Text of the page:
Manager’s Message

Michael (Mike) Heise

President and Chief Executive Officer of Cloverland Electric Cooperative.

An Explanation of the Facilities Charge

 

Going the extra mile graphic. Did you know electric co-ops power fewer consumers per mile of line compared to other utilities? Electric cooperatives serve eight consumer-members per mile of line. Other electric utilities serve 32 consumers per mile of line.

As a member of Cloverland Electric Cooperative, you make an investment in the co-op every time you pay your bill. In addition to the amount you pay per kwh based on your individual usage, your payment covers the monthly facilities charge that helps us cover the expenses of maintaining our overall electric system. Combatting cyber security threats and maintaining poles, wires, substations and co-op equipment takes strategic planning and significant resources. The facilities charge

What is a facilities charge? A facilities charge covers all fixed cooperative expenses that do not vary based on members energy usage. These costs must be covered in order to ensure power is available when you need it. A facilities charge covers power generation, power transmission, substations, transformers, electrical equipment, utility poles, power lines, fleet trucks, snowmobiles and four-wheelers, parts and maintenance work, insurance covers and property taxes.

essentially ensures that all equipment operates properly and staff is trained and ready so the lights turn on when you need them.

Although the name of this fee may vary, facility or fixed charges are necessary for all electric utilities for rate equity among ratepayers, or members in our case. For each of the 43,000 meter points in Cloverland’s service territory, we make a significant investment and we must maintain this investment to ensure reliability and safety.

As a utility, we need a system of meter reading, billing and member services functions in place to take care of our members. This system includes trained people, office facilities and state-of-the-art technology to provide the level of service expected by cooperative members. The cost of these facilities and services must be recovered, even if you’re a seasonal member who elects not to buy any electricity during a specific period. Similar to a cell phone or cable bill, there is a monthly charge to continue the service regardless of how much you use the service.

The facility charge on your energy bill pays for the costs required to provide electric power to you other than the purchased power costs and demand costs. These costs include more than 3,112 miles of overhead power line, 72,418 poles that hold the line up, 922 miles of underground cable, 38 substations, a fleet of 219 vehicles and tracked/all-terrain vehicles, plus all the associated hardware required to operate the cooperative’s distribution system spread across five counties in the Eastern Upper Peninsula.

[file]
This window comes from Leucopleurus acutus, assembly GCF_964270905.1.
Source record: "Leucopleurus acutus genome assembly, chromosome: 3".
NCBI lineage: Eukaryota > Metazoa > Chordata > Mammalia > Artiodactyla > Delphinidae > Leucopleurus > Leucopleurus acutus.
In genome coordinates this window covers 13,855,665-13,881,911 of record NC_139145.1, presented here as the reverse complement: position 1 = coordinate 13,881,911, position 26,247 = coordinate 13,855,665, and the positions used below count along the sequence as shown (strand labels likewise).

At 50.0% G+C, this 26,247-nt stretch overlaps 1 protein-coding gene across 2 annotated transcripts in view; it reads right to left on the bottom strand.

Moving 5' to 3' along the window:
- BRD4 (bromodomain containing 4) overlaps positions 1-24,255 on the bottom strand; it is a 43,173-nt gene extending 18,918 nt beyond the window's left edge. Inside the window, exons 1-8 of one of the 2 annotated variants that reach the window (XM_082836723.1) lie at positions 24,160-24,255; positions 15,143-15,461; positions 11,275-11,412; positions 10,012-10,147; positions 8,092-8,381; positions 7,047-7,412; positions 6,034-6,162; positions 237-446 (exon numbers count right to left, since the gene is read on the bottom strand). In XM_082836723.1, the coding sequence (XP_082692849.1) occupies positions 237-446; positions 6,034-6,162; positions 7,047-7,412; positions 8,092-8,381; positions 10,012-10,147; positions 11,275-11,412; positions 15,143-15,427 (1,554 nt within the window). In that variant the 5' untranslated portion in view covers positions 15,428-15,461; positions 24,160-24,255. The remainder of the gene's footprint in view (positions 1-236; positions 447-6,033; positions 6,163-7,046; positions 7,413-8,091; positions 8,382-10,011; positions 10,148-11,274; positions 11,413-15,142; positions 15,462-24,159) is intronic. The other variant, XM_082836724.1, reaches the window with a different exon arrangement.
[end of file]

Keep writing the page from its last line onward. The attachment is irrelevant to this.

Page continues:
Regardless of how much electricity a particular family uses, the se costs of delivering power to that house is the same. As a not-for-profit electric cooperative, this concept is widely used to assure that the operational costs should be spread fairly and equitably across all of our members, regardless of the level of electricity use. That is why every member pays the facilities charge each month to cover basic operational costs. All members are charged the same amount for the cost of operation since all members benefit from the same service. In essence, this gives each co-op member an equal share in Cloverland’s operation based on the type of service.

Cloverland Electric Cooperative Facilities Charge. In addition to a kwh charge for usage, the cost of Cloverland's services are billed on a per-member-per-month basis rather than in proportion to the amount of electricity purchased. $23.75 per residential meter, $25.60 per meter for single-phase general service, $40.60 per meter for three-phase general service, $110 per large power meter. Cloverland's base kwh usage rate is $0.09/kwh (as referenced in the March|April Connections). With the facility charge factored in for an average housefold usage of 750 kwh, the total average residential rate is $0.1289/kwh. Even with the facility charge added in, Cloverland still has the second lowest average price for residential customers per kwh in the state of Michigan.

The facility charge is an average cost to provide the first kWh of service to a member and it covers the cost the cost of owning, maintaining and supporting these facilities. These fixed costs do increase every year and this component of our rate needs to be periodically adjusted. The cooperative’s board of directors determine our rate structure and we are currently reviewing the results of our recent cost of service study to determine the appropriate facilities charge and rate per kwh to cover the increasing costs to maintain our infrastructure. We appreciate and value the investment that you make in the co-op each month, and we strive to use that investment wisely for the benefit of all members of our community.

Kind regards,
Michael (Mike) Heise

By The numbers